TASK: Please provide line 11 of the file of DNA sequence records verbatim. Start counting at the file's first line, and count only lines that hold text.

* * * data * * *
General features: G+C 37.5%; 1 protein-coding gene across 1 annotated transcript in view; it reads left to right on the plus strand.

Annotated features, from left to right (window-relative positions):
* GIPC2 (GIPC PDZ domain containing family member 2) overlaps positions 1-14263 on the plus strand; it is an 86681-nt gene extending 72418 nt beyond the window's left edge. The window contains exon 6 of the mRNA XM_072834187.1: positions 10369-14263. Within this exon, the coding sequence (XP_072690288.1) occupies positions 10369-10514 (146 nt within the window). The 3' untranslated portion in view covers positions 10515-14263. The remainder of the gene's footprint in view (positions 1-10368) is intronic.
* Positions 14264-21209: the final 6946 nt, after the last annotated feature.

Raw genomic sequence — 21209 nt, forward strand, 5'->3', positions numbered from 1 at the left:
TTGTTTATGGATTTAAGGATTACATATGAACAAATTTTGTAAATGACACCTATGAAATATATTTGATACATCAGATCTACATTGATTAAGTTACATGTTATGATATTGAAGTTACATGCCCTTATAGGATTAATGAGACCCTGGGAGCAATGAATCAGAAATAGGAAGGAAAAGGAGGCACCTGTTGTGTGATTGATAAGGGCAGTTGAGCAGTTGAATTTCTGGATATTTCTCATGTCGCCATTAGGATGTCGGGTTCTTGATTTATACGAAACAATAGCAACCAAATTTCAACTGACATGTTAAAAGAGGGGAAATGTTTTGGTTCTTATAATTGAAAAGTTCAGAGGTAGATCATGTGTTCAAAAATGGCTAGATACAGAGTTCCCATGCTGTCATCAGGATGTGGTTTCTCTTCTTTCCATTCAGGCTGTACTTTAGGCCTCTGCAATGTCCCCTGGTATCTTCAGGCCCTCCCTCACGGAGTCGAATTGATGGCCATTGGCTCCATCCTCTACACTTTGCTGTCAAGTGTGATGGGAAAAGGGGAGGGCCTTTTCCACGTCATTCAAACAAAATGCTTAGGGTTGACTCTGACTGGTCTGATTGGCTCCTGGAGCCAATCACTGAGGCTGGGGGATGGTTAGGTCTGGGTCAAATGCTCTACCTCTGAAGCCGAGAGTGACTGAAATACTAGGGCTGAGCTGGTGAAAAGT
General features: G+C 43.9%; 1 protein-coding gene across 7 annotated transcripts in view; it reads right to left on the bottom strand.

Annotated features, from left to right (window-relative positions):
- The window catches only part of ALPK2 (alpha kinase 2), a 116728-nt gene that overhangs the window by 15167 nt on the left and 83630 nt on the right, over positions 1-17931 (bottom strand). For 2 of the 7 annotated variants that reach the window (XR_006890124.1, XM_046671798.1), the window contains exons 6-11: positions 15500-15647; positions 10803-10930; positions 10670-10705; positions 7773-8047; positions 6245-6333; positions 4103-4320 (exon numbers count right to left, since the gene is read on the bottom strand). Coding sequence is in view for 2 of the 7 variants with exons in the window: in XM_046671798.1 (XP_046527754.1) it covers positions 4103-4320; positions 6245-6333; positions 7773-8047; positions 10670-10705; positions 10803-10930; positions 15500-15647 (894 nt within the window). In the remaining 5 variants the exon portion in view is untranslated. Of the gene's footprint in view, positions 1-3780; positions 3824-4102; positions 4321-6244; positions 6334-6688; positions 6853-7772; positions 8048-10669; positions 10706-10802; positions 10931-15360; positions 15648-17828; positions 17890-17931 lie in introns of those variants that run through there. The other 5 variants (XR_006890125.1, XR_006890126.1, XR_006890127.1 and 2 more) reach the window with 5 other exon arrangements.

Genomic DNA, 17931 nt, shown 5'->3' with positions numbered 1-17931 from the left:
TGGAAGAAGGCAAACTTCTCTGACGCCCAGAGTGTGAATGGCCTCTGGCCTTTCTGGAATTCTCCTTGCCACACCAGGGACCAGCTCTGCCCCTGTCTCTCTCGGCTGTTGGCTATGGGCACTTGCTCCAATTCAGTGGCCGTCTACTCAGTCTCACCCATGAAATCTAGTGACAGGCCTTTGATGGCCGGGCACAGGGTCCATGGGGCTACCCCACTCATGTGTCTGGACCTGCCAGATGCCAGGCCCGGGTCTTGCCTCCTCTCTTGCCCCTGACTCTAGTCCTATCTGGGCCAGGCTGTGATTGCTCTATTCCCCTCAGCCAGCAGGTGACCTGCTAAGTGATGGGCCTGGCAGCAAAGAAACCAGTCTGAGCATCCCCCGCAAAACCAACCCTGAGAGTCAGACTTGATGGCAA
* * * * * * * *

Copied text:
TGGAAGAAGGCAAACTTCTCTGACGCCCAGAGTGTGAATGGCCTCTGGCCTTTCTGGAATTCTCCTTGCCACACCAGGGACCAGCTCTGCCCCTGTCTCTCTCGGCTGTTGGCTATGGGCACTTGCTCCAATTCAGTGGCCGTCTACTCAGTCTCACCCATGAAATCTAGTGACAGGCCTTTGATGGCCGGGCACAGGGTCCATGGGGCTACCCCACTCATGTGTCTGGACCTGCCAGATGCCAGGCCCGGGTCTTGCCTCCTCTCTTGCCCCTGACTCTAGTCCTATCTGGGCCAGGCTGTGATTGCTCTATTCCCCTCAGCCAGCAGGTGACCTGCTAAGTGATGGGCCTGGCAGCAAAGAAACCAGTCTGAGCATCCCCCGCAAAACCAACCCTGAGAGTCAGACTTGATGGCAA